When people say that writing takes them to another world, they’re usually being figurative. Not so for the Brontë siblings.
Their imagination literally transports them to another world — a world of their own creation called Verdopolis, where they are able to interact with their characters and guide their stories as they wish. But where Charlotte is beginning to realize that she will never be able to write a satisfactory love interest for her hero Zamorna, Branwell suspects that his dastardly Rogue is becoming more self-aware than a fictional character should be. Suddenly their creations are failing to follow their guidance, and the stories are taking on lives of their own. …And of course, there is a price for crossing over.
Worlds of Ink and Shadow, by Lena Coakley, focuses on the famous literary Brontë family – siblings Charlotte, Emily, Anne, and Branwell – and presents a fantasized account of their teenage years. There is fact in the fiction, of course, such as the siblings’ cooperative writing processes and the deaths of elder sisters Maria and Elizabeth from tuberculosis (an event which continues to haunt Charlotte and Branwell throughout the novel). This book may or may not be an attempt at a creative explanation as to why the Brontës moved away from the fantasty stories of their youths and towards more realistic ones.
For the most part, I enjoyed the book. It’s a fabulous premise, one that I as a writer can absolutely get on board with. The idea that the worlds you write about exist in some form, that you can actually journey to them and interact with the characters you’ve so lovingly created, completely and totally appeals to me. However, I don’t think I’d be willing to deal with the price – which, although you don’t discover what it is until more than halfway through the book, is probably exactly what you’d expect.
I found the characters to be fairly well-developed – flawed and interesting, with believable motivations and reactions. This can often be difficult to achieve when said characters are based on real people and not simply total fabrications of the author. Purists may grumble at the historical liberties taken, and anyone extremely familiar with the Brontës and their background may not be able to completely separate themselves, but as someone who knows very little about such well-known female writers I found them to be very engaging. Their closeness was evident, not to mention kind of important, considering how this story ends.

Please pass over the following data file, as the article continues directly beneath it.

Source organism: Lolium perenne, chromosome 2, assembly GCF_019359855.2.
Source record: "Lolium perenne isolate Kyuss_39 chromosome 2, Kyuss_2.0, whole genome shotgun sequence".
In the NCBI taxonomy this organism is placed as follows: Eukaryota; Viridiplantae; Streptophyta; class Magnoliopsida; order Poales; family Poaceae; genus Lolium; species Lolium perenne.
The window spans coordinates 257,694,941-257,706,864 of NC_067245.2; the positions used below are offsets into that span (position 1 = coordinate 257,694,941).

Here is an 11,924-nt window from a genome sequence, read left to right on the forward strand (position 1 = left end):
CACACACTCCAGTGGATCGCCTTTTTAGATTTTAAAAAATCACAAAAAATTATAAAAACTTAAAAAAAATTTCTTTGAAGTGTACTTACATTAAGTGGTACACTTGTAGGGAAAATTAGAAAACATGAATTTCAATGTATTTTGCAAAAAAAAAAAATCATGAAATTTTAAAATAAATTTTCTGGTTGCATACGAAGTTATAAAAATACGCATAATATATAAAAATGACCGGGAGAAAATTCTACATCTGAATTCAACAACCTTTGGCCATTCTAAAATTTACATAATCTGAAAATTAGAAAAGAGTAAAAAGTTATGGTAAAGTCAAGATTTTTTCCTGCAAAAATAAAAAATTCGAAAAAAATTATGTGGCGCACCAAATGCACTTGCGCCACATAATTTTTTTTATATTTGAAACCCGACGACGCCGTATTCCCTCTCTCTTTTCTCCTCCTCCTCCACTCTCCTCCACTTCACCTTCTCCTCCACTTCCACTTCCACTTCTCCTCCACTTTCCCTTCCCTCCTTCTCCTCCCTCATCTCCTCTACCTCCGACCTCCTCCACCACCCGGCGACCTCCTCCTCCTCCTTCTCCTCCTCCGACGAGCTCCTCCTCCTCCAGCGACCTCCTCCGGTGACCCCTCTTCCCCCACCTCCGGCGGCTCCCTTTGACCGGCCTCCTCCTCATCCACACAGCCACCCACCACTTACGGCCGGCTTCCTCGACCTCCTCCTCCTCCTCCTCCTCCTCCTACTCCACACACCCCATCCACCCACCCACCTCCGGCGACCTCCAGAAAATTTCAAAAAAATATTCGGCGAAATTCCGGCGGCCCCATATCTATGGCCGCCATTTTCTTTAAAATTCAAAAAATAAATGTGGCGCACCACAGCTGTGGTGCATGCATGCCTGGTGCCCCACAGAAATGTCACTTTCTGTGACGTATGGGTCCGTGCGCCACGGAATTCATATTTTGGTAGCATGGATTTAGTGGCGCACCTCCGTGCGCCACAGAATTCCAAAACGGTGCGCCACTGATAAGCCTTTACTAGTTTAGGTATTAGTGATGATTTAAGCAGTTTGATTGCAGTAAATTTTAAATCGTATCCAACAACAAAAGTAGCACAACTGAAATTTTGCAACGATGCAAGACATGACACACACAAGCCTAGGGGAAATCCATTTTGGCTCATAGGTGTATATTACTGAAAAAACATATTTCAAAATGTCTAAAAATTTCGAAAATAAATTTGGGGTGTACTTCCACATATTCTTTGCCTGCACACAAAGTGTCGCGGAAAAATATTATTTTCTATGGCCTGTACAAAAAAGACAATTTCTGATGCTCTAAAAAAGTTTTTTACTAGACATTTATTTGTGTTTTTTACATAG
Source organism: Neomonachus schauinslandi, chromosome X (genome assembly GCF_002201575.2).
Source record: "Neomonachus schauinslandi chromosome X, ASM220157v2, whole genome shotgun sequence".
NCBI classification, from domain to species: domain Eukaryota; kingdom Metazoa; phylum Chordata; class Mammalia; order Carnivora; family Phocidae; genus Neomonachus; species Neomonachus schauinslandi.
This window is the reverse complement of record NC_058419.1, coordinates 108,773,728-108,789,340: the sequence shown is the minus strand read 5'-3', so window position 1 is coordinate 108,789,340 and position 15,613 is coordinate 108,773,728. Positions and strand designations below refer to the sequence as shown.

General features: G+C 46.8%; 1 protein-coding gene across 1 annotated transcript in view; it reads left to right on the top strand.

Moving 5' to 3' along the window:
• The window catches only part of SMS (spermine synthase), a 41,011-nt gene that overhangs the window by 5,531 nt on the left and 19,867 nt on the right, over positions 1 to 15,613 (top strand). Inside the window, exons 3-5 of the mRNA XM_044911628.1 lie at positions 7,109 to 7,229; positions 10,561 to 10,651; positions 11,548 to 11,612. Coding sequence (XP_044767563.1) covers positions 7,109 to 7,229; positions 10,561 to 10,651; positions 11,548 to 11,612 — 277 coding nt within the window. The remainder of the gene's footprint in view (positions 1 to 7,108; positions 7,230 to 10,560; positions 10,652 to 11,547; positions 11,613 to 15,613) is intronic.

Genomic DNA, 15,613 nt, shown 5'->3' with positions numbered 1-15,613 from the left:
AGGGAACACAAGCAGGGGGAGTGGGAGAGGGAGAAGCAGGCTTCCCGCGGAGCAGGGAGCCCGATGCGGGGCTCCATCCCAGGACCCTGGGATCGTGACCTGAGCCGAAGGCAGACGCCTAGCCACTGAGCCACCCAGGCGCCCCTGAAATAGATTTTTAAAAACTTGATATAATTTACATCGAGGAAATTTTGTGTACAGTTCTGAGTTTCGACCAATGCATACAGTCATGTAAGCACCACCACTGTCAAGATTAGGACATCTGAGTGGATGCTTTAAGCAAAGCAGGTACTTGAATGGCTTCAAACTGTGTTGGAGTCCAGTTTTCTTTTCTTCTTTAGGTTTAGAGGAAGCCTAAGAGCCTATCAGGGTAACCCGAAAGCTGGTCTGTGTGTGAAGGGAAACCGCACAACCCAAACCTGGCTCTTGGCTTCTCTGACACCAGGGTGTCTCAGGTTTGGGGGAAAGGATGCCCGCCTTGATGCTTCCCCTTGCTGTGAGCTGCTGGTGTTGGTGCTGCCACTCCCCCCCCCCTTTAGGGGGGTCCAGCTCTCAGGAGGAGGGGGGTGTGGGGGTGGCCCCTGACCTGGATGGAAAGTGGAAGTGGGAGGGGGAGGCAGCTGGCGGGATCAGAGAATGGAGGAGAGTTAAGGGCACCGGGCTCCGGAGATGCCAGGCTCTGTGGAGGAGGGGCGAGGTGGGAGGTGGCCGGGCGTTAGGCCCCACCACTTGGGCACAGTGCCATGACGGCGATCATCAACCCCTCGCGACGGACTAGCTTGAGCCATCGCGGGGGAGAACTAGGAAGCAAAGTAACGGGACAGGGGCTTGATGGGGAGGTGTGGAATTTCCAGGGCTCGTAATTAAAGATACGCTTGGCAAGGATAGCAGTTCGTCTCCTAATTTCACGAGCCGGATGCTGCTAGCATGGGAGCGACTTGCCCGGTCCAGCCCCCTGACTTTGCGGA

There were a few issues with the pacing; the plot doesn’t really begin to pick up until nearly halfway through, and the story tends to drag at parts. I received an ARC from NetGalley and had problems with formatting, which often made it difficult to determine what was going on, but as it’s an unedited proof, I don’t expect those same errors to be present in the final e-book.
Pacing and formatting aside, the plot is enchanting, the characters are interesting, and the writing harkens back to the mood and romanticism of a novel by one of the Brontës. I have definitely read (and even recommended!) far less interesting books. I’ve seen some criticism about much of the action “not really happening”, as in taking place largely in an imaginary world inside the characters’ heads. Well, to paraphrase another famous British author, just because it’s happening inside their heads doesn’t mean it isn’t real.
Worlds of Ink and Shadow might not be a “can’t-put-it-down” read, but it was charming and well-crafted. I suspect that fans of historical fiction, fantasy, and the Brontës themselves will appreciate and enjoy the story just as much as I did.
Worlds of Ink and Shadow by Lena Coakley is published by ABRAMS Kids and is available January 5, 2016 wherever books are sold.
Author: Jamie Sugah
Jamie has a BA in English with a focus in creative writing from The Ohio State University. She self-published her first novel, The Perils of Long Hair on a Windy Day, which is available through Amazon. She is currently an archivist and lives in New York City with her demon ninja vampire cat. She covers television, books, movies, anime, and conventions in the NYC area.
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